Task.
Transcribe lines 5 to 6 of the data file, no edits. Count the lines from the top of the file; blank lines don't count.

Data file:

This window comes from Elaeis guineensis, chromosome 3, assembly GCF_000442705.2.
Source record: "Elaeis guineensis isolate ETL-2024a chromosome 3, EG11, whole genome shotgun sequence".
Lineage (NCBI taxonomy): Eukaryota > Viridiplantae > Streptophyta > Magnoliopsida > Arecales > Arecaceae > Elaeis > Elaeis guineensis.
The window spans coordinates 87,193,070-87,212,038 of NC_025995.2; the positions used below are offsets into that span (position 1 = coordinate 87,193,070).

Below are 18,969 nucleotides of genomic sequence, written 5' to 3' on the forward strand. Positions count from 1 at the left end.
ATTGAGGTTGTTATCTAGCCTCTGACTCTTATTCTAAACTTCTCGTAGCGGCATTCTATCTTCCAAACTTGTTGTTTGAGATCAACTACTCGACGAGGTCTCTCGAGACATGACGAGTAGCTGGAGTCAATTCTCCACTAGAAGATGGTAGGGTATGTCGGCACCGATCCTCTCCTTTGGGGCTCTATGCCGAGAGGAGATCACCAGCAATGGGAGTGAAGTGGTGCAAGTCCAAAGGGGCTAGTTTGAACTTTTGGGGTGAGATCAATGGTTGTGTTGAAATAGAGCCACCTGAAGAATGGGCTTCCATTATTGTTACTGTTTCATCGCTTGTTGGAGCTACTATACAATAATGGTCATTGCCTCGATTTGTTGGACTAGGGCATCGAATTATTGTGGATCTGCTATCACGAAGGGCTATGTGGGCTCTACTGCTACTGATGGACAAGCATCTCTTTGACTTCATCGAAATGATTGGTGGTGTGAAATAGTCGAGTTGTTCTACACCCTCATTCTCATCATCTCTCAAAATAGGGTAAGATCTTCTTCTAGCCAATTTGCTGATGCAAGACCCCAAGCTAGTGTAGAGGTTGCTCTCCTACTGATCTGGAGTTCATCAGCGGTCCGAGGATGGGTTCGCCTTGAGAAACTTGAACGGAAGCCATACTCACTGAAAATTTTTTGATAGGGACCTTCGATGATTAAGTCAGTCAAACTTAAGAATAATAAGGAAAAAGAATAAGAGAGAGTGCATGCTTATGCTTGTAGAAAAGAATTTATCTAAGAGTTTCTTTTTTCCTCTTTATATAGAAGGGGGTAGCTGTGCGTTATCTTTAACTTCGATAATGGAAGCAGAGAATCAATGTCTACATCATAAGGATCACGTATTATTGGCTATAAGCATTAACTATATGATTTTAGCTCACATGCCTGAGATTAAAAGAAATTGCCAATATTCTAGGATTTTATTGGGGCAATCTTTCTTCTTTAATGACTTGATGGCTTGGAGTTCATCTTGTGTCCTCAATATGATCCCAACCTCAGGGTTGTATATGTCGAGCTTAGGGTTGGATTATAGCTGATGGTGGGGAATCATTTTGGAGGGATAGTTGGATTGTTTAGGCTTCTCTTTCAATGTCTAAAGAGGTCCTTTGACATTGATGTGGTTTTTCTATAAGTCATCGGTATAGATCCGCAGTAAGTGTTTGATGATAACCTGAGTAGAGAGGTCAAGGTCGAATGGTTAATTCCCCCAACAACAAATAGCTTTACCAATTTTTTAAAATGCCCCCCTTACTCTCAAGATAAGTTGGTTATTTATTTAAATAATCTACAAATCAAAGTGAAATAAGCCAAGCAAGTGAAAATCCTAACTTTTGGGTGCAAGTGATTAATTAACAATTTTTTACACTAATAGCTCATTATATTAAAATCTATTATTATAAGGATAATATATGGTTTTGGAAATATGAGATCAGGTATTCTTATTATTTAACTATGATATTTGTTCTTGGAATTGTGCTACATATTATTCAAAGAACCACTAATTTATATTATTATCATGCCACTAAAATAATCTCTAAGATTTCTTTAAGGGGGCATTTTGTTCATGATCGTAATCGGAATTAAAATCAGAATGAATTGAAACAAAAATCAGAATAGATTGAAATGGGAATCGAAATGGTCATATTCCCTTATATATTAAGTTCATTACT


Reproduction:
Below are 18,969 nucleotides of genomic sequence, written 5' to 3' on the forward strand. Positions count from 1 at the left end.
ATTGAGGTTGTTATCTAGCCTCTGACTCTTATTCTAAACTTCTCGTAGCGGCATTCTATCTTCCAAACTTGTTGTTTGAGATCAACTACTCGACGAGGTCTCTCGAGACATGACGAGTAGCTGGAGTCAATTCTCCACTAGAAGATGGTAGGGTATGTCGGCACCGATCCTCTCCTTTGGGGCTCTATGCCGAGAGGAGATCACCAGCAATGGGAGTGAAGTGGTGCAAGTCCAAAGGGGCTAGTTTGAACTTTTGGGGTGAGATCAATGGTTGTGTTGAAATAGAGCCACCTGAAGAATGGGCTTCCATTATTGTTACTGTTTCATCGCTTGTTGGAGCTACTATACAATAATGGTCATTGCCTCGATTTGTTGGACTAGGGCATCGAATTATTGTGGATCTGCTATCACGAAGGGCTATGTGGGCTCTACTGCTACTGATGGACAAGCATCTCTTTGACTTCATCGAAATGATTGGTGGTGTGAAATAGTCGAGTTGTTCTACACCCTCATTCTCATCATCTCTCAAAATAGGGTAAGATCTTCTTCTAGCCAATTTGCTGATGCAAGACCCCAAGCTAGTGTAGAGGTTGCTCTCCTACTGATCTGGAGTTCATCAGCGGTCCGAGGATGGGTTCGCCTTGAGAAACTTGAACGGAAGCCATACTCACTGAAAATTTTTTGATAGGGACCTTCGATGATTAAGTCAGTCAAACTTAAGAATAATAAGGAAAAAGAATAAGAGAGAGTGCATGCTTATGCTTGTAGAAAAGAATTTATCTAAGAGTTTCTTTTTTCCTCTTTATATAGAAGGGGGTAGCTGTGCGTTATCTTTAACTTCGATAATGGAAGCAGAGAATCAATGTCTACATCATAAGGATCACGTATTATTGGCTATAAGCATTAACTATATGATTTTAGCTCACATGCCTGAGATTAAAAGAAATTGCCAATATTCTAGGATTTTATTGGGGCAATCTTTCTTCTTTAATGACTTGATGGCTTGGAGTTCATCTTGTGTCCTCAATATGATCCCAACCTCAGGGTTGTATATGTCGAGCTTAGGGTTGGATTATAGCTGATGGTGGGGAATCATTTTGGAGGGATAGTTGGATTGTTTAGGCTTCTCTTTCAATGTCTAAAGAGGTCCTTTGACATTGATGTGGTTTTTCTATAAGTCATCGGTATAGATCCGCAGTAAGTGTTTGATGATAACCTGAGTAGAGAGGTCAAGGTCGAATGGTTAATTCCCCCAACAACAAATAGCTTTACCAATTTTTTAAAATGCCCCCCTTACTCTCAAGATAAGTTGGTTATTTATTTAAATAATCTACAAATCAAAGTGAAATAAGCCAAGCAAGTGAAAATCCTAACTTTTGGGTGCAAGTGATTAATTAACAATTTTTTACACTAATAGCTCATTATATTAAAATCTATTATTATAAGGATAATATATGGTTTTGGAAATATGAGATCAGGTATTCTTATTATTTAACTATGATATTTGTTCTTGGAATTGTGCTACATATTATTCAAAGAACCACTAATTTATATTATTATCATGCCACTAAAATAATCTCTAAGATTTCTTTAAGGGGGCATTTTGTTCATGATCGTAATCGGAATTAAAATCAGAATGAATTGAAACAAAAATCAGAATAGATTGAAATGGGAATCGAAATGGTCATATTCCCTTATATATTAAGTTCATTACT